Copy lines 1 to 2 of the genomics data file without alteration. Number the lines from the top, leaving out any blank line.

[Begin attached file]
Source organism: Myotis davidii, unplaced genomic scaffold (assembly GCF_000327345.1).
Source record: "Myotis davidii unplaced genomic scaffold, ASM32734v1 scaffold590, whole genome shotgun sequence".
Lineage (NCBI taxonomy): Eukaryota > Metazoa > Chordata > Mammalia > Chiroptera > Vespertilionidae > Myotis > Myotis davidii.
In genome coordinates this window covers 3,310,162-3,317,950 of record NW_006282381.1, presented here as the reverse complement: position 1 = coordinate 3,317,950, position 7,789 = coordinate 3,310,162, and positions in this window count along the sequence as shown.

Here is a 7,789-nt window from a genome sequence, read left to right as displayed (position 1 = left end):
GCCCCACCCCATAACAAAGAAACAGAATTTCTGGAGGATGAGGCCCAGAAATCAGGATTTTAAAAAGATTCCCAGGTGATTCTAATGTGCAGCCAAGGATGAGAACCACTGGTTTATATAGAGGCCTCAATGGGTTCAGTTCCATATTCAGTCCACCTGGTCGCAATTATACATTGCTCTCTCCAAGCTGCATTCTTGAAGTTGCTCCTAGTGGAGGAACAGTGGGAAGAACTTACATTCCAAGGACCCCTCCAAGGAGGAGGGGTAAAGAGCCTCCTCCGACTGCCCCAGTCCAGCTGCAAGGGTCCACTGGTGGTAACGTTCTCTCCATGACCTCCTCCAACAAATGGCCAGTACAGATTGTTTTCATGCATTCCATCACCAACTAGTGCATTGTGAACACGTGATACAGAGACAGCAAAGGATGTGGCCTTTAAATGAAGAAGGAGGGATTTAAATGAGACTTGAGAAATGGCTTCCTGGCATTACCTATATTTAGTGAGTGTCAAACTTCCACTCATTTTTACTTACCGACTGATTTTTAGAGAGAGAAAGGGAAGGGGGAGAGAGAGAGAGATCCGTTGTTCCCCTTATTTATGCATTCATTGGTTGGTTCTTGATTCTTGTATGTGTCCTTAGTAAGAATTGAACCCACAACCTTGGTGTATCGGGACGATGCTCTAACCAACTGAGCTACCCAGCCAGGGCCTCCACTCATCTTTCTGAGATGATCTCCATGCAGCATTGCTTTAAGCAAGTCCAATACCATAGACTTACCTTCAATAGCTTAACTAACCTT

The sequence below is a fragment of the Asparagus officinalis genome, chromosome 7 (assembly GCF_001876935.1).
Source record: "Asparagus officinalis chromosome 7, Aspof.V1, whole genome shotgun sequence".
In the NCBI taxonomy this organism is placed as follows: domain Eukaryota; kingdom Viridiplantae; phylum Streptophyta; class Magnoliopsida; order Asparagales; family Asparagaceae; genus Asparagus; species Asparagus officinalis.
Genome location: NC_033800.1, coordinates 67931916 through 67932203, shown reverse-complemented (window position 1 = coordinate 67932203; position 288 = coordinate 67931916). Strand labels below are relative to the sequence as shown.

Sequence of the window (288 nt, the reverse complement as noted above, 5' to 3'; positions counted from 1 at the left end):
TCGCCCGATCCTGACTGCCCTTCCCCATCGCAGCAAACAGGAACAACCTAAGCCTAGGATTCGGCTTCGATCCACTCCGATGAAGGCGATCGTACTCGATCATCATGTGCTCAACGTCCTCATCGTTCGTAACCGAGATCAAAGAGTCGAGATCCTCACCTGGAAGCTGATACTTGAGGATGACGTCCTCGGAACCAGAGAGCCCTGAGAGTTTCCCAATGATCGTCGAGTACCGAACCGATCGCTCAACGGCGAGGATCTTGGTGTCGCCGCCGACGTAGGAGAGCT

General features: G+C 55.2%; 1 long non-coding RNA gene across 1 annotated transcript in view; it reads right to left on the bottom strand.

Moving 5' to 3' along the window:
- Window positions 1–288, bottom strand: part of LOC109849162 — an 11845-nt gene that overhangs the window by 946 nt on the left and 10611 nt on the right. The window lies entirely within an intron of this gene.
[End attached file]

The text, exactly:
Source organism: Myotis davidii, unplaced genomic scaffold (assembly GCF_000327345.1).
Source record: "Myotis davidii unplaced genomic scaffold, ASM32734v1 scaffold590, whole genome shotgun sequence".